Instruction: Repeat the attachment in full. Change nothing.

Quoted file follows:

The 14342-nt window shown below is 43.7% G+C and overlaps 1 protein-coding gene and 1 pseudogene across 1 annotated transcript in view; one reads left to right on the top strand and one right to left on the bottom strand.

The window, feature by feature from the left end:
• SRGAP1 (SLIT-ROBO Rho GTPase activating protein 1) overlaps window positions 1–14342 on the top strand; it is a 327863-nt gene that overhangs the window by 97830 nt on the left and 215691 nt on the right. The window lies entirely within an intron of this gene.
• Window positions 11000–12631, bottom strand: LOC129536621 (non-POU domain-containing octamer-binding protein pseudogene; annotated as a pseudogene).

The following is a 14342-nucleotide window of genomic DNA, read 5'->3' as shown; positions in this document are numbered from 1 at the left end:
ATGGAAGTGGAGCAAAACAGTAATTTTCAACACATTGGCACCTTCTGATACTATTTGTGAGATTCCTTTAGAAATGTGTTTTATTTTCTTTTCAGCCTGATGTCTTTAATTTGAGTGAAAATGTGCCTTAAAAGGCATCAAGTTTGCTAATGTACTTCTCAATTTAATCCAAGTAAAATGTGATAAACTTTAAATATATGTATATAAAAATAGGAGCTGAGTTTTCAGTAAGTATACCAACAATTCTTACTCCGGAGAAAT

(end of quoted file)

The 14342-nt window shown below is 43.7% G+C and overlaps 1 protein-coding gene and 1 pseudogene across 1 annotated transcript in view; one reads left to right on the top strand and one right to left on the bottom strand.

The window, feature by feature from the left end:
• SRGAP1 (SLIT-ROBO Rho GTPase activating protein 1) overlaps window positions 1–14342 on the top strand; it is a 327863-nt gene that overhangs the window by 97830 nt on the left and 215691 nt on the right. The window lies entirely within an intron of this gene.
• Window positions 11000–12631, bottom strand: LOC129536621 (non-POU domain-containing octamer-binding protein pseudogene; annotated as a pseudogene).

The following is a 14342-nucleotide window of genomic DNA, read 5'->3' as shown; positions in this document are numbered from 1 at the left end:
ATGGAAGTGGAGCAAAACAGTAATTTTCAACACATTGGCACCTTCTGATACTATTTGTGAGATTCCTTTAGAAATGTGTTTTATTTTCTTTTCAGCCTGATGTCTTTAATTTGAGTGAAAATGTGCCTTAAAAGGCATCAAGTTTGCTAATGTACTTCTCAATTTAATCCAAGTAAAATGTGATAAACTTTAAATATATGTATATAAAAATAGGAGCTGAGTTTTCAGTAAGTATACCAACAATTCTTACTCCGGAGAAAT